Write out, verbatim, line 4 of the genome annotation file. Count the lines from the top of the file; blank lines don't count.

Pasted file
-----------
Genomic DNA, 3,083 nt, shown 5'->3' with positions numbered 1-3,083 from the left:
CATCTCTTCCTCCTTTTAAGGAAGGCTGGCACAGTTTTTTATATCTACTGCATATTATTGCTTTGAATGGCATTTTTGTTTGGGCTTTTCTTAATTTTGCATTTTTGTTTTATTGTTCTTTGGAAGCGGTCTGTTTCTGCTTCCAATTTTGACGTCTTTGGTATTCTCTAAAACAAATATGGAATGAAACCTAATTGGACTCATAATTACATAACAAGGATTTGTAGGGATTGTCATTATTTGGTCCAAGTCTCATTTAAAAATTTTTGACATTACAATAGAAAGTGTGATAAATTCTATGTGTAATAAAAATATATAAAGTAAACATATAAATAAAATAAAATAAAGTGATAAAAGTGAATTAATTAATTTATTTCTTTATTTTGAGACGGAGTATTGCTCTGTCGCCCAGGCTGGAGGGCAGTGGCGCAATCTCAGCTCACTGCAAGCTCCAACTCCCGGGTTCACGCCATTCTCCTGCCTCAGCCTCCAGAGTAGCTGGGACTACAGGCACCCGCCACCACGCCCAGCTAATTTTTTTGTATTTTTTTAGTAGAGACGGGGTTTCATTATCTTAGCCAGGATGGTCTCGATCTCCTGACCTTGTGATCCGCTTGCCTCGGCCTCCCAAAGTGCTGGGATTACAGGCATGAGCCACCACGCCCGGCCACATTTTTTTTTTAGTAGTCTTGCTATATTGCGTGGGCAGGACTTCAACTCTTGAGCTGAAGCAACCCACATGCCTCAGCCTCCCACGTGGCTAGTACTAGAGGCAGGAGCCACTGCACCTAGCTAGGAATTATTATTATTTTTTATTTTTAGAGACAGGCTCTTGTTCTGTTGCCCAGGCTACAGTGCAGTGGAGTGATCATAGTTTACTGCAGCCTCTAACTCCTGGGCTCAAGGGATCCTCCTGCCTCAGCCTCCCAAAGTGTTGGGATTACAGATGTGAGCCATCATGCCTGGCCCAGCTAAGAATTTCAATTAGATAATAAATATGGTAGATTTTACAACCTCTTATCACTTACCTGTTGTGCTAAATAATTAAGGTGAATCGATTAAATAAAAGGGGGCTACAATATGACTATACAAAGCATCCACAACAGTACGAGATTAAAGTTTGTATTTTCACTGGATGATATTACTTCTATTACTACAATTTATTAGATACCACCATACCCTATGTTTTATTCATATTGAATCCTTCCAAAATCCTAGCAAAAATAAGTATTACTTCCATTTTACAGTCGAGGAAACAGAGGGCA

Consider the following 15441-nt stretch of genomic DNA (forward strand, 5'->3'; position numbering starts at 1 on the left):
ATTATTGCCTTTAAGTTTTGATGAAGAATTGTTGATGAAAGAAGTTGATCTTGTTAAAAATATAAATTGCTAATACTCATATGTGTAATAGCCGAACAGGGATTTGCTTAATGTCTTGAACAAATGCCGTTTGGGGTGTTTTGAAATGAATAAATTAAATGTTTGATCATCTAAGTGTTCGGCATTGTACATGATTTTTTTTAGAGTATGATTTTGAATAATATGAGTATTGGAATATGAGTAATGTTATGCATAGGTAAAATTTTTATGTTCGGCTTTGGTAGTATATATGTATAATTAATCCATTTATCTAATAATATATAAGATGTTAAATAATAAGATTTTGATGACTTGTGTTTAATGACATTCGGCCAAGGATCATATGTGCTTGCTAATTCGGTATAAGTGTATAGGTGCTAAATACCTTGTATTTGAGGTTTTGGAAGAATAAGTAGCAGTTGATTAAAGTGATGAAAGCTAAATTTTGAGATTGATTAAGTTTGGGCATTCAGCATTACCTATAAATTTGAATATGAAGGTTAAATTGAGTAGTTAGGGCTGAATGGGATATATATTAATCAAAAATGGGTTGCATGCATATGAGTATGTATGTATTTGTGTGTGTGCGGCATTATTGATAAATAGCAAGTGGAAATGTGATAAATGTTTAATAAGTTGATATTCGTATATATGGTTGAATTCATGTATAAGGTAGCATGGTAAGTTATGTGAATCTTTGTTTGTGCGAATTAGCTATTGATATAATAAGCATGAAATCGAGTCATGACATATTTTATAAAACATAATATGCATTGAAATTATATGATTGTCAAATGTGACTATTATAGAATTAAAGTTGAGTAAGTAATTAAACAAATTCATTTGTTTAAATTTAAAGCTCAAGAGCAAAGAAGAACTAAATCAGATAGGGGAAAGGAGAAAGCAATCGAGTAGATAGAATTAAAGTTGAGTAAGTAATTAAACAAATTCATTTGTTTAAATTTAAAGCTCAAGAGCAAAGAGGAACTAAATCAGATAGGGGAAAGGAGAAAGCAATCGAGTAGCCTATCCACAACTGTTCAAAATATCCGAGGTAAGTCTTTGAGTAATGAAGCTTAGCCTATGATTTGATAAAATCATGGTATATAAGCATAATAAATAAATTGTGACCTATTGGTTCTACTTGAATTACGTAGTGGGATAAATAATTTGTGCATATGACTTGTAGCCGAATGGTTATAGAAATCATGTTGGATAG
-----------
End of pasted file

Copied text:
ATTATTGCCTTTAAGTTTTGATGAAGAATTGTTGATGAAAGAAGTTGATCTTGTTAAAAATATAAATTGCTAATACTCATATGTGTAATAGCCGAACAGGGATTTGCTTAATGTCTTGAACAAATGCCGTTTGGGGTGTTTTGAAATGAATAAATTAAATGTTTGATCATCTAAGTGTTCGGCATTGTACATGATTTTTTTTAGAGTATGATTTTGAATAATATGAGTATTGGAATATGAGTAATGTTATGCATAGGTAAAATTTTTATGTTCGGCTTTGGTAGTATATATGTATAATTAATCCATTTATCTAATAATATATAAGATGTTAAATAATAAGATTTTGATGACTTGTGTTTAATGACATTCGGCCAAGGATCATATGTGCTTGCTAATTCGGTATAAGTGTATAGGTGCTAAATACCTTGTATTTGAGGTTTTGGAAGAATAAGTAGCAGTTGATTAAAGTGATGAAAGCTAAATTTTGAGATTGATTAAGTTTGGGCATTCAGCATTACCTATAAATTTGAATATGAAGGTTAAATTGAGTAGTTAGGGCTGAATGGGATATATATTAATCAAAAATGGGTTGCATGCATATGAGTATGTATGTATTTGTGTGTGTGCGGCATTATTGATAAATAGCAAGTGGAAATGTGATAAATGTTTAATAAGTTGATATTCGTATATATGGTTGAATTCATGTATAAGGTAGCATGGTAAGTTATGTGAATCTTTGTTTGTGCGAATTAGCTATTGATATAATAAGCATGAAATCGAGTCATGACATATTTTATAAAACATAATATGCATTGAAATTATATGATTGTCAAATGTGACTATTATAGAATTAAAGTTGAGTAAGTAATTAAACAAATTCATTTGTTTAAATTTAAAGCTCAAGAGCAAAGAAGAACTAAATCAGATAGGGGAAAGGAGAAAGCAATCGAGTAGATAGAATTAAAGTTGAGTAAGTAATTAAACAAATTCATTTGTTTAAATTTAAAGCTCAAGAGCAAAGAGGAACTAAATCAGATAGGGGAAAGGAGAAAGCAATCGAGTAGCCTATCCACAACTGTTCAAAATATCCGAGGTAAGTCTTTGAGTAATGAAGCTTAGCCTATGATTTGATAAAATCATGGTATATAAGCATAATAAATAAATTGTGACCTATTGGTTCTACTTGAATTACGTAGTGGGATAAATAATTTGTGCATATGACTTGTAGCCGAATGGTTATAGAAATCATGTTGGATAG